Employment tribunals have ‘almost ground to a halt’ and you could be waiting over a year for your case to be heard. That is the headline in Personnel Today which reports on the latest research into this which shows a number of tribunals are struggling to cope with a growing backlog of claims which has got steadily worse during the pandemic. We will come onto our own experience in a moment but first a word on the research itself which is by a law firm which is based in East London which probably explains why the results are focused only on tribunals in the south of England, so it's a rather narrow view of what is going on overall, we think. So, for that part of the UK at least, they report that Southampton tribunal was listing court hearings for two-week complex discrimination cases in August 2021, and Bristol for April 2021 whilst London South wasn’t listing hearings until December 2021. They also found that a two-day ordinary unfair dismissal claim would not be heard by London South until March 2021 (April, in Bristol; May in Southampton; and January in Exeter). They also say that high workloads and a shortage of staff at the London Central employment tribunal had also resulted in telephone hold times now stretching for up to five hours for those calling to discuss the scheduling of hearings.Stepping back and looking at the bigger picture, back in September the government published the official figures for employment tribunal claims across Scotland, England and Wales, something they do every quarter. They show that the number of outstanding cases is greater than during the financial crisis of a decade agowhich, the BBC reports, is due in no small part due to Covid-19 which has created a perfect storm – pressure on businesses, corners being cut and then job losses which trigger claims by employees for unfair dismissal. So it's a picture of tribunals under strain everywhere, but especially in the south east of England, going by that article. So what is our experience? We have offices across the UK, handling cases in both jurisdictions, so we have a good view of what is going on across the piece. The person responsible for managing that caseload is Andrew Kaneso I phoned Andrew to get his view on the state of how tribunals are coping:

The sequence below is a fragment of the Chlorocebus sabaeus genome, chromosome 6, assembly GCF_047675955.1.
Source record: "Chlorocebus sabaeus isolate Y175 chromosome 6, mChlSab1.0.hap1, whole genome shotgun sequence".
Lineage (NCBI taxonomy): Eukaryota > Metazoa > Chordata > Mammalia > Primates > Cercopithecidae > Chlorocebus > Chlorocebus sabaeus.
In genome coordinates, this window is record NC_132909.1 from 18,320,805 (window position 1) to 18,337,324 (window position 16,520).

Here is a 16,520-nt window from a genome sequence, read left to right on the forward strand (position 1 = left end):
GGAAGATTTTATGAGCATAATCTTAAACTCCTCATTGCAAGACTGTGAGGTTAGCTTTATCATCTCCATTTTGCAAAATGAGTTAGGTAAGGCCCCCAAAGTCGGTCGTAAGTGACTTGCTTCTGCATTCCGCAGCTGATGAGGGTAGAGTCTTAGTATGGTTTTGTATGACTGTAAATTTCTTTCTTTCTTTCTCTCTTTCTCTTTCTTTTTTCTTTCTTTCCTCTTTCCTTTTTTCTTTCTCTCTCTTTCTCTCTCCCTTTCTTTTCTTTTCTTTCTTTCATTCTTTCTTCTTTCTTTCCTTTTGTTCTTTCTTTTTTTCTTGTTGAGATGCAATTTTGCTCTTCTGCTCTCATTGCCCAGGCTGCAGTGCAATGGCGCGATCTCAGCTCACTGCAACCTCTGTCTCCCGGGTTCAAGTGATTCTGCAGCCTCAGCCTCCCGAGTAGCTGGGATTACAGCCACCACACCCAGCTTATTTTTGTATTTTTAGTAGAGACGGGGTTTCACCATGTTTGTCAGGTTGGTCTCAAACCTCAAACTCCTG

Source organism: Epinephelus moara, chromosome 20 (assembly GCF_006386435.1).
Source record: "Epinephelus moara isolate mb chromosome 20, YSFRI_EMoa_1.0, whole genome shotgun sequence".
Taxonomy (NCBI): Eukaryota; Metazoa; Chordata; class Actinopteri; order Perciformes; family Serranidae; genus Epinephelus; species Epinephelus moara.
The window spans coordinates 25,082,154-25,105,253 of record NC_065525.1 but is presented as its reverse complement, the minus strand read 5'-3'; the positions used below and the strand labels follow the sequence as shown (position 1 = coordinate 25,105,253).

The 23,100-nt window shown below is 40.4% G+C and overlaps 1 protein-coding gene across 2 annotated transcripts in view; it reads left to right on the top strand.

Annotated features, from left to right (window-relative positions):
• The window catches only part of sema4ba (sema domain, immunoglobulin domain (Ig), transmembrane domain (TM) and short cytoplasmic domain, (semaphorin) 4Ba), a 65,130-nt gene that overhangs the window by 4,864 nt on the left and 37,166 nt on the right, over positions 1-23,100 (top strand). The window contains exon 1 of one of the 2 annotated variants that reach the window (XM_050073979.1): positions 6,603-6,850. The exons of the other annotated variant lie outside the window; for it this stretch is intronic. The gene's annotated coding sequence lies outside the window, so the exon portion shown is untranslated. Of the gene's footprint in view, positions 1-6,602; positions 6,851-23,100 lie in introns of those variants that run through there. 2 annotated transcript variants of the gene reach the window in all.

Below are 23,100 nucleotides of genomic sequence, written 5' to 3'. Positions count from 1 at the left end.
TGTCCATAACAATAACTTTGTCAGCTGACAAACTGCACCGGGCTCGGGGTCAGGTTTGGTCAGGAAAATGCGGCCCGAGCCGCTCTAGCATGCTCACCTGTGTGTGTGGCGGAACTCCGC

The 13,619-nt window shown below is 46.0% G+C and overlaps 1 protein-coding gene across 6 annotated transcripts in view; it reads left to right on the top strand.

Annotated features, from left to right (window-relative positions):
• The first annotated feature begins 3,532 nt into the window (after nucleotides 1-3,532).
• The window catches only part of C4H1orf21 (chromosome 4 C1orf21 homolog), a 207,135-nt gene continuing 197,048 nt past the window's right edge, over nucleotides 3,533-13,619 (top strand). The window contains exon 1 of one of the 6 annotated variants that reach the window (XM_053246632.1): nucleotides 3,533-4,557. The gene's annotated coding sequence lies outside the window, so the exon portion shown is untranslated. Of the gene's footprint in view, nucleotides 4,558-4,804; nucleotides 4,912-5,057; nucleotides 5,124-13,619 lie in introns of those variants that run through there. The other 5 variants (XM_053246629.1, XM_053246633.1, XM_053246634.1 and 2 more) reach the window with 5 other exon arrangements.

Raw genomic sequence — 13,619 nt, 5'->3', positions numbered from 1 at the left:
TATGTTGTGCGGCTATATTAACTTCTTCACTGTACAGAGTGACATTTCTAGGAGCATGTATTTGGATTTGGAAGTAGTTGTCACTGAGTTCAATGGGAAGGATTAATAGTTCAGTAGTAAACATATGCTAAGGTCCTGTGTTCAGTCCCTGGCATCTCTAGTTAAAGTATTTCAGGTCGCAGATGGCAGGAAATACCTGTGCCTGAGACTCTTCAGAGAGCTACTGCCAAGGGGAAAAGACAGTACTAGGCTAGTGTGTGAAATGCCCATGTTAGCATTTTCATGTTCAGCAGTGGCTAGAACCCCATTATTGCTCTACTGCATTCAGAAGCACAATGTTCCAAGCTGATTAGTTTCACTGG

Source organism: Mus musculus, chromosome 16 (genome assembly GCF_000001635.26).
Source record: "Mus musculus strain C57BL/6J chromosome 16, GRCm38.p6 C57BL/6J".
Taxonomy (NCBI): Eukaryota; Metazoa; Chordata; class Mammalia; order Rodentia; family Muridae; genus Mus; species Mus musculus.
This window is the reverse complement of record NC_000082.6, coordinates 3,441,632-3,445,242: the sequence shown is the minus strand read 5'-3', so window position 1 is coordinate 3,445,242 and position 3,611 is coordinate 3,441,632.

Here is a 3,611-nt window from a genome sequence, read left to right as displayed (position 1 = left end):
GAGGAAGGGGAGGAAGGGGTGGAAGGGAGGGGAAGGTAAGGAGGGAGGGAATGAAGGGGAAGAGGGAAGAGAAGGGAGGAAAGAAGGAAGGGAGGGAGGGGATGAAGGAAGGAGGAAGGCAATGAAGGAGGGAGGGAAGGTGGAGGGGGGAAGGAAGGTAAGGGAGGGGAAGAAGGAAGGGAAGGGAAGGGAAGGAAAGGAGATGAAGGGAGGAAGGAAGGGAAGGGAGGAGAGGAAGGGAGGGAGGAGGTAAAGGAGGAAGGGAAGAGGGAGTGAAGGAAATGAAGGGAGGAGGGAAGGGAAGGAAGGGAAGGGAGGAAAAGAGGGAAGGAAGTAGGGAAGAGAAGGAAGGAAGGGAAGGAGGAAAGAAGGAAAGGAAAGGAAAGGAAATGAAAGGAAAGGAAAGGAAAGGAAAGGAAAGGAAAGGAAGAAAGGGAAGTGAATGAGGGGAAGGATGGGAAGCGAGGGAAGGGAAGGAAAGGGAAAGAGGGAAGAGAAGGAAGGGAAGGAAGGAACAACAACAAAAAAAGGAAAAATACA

Andrew Kane: “Andrew Kane: “So the Personnel Today article headline announces employment tribunals have ‘almost grown to a halt’ and I think the first thing that I would say, really, is that that is not true in my experience. You know, to say that they have ground to a halt is unfair, I would suggest. Yes, there are problems, and yes there are backlogs, but other than the hotspots of London and the South East region, I think that most tribunals are ticking along relatively well and obviously the tribunal service is taking action to try to deal with the backlog. We have seen just recently a new substantial cohort of employment judges being taken on so there are things going on to try and alleviate some of this backlog. There is also this idea that's floating around that cases aren't being listed until 2022 and, again, that's not correct in my experience and, in fact, at the National User Group meeting of the employment tribunal which last met at the end of June it was made quite clear that with the exception of those difficult regions, London and the South East, nowhere else in the country are cases currently being listed for 2022. As I say, that was correct as of 30th of June this year. My own experience, yes, in the London Central Tribunal we're seeing multi day cases being listed for about 12 months hence. So I've had a recent matter in that has been listed for heating for five days in London Central in October 2021 but equally, for example, I was dealing with a case this week in the Glasgow employment tribunal, it was listed in August and the hearing will take place the first few days in December so it isn't the case that every single tribunal in the country is suffering huge backlogs of cases and lengthy waiting periods at all.”
Finally, on dealing with that backlog, we might soon have non-specialist judges hearing cases. In September Business Minister Paul Scully introduces raft of technical changes to increase flexibility to employment tribunal system and that was one of the proposals. Interestingly, the unions are not happy about that – the TUC thinks hearings would become more formal and disadvantage unrepresented claimants. They say judgements would take longer and appeals would be more likely and that could gum up the system even more. We will see.